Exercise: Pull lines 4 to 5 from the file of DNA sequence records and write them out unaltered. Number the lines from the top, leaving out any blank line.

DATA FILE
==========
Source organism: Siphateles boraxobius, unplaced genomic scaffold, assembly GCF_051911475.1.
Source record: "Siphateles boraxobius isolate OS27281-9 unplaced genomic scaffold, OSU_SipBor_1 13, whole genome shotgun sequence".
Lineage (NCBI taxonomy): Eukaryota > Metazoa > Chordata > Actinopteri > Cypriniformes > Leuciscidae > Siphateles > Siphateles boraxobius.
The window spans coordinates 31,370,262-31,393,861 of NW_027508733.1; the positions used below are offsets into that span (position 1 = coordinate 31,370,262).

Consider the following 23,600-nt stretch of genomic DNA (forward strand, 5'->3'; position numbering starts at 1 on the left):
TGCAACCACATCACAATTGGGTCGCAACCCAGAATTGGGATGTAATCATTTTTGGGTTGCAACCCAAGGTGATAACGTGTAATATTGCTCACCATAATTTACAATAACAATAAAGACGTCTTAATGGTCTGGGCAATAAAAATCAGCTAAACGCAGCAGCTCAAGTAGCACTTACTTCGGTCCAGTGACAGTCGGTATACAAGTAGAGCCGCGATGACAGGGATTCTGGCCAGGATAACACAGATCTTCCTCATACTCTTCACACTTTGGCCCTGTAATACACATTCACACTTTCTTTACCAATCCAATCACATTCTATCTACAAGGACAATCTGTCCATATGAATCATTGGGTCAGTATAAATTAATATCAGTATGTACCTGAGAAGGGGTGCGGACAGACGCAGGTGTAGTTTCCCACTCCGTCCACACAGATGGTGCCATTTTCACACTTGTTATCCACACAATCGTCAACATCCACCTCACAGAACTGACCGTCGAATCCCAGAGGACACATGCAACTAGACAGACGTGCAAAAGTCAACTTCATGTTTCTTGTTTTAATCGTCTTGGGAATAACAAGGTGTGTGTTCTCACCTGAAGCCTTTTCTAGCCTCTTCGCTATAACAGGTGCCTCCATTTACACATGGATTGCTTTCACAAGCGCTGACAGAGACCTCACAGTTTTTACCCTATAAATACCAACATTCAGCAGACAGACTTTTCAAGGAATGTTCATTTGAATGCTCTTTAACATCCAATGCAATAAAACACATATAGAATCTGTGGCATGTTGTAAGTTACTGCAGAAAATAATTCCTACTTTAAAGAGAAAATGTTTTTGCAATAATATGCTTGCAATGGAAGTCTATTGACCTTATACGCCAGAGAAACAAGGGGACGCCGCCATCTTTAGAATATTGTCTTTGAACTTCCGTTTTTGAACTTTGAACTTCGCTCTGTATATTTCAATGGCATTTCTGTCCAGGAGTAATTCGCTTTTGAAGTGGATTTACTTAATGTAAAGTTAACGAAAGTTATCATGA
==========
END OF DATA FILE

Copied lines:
The window spans coordinates 31,370,262-31,393,861 of NW_027508733.1; the positions used below are offsets into that span (position 1 = coordinate 31,370,262).

Consider the following 23,600-nt stretch of genomic DNA (forward strand, 5'->3'; position numbering starts at 1 on the left):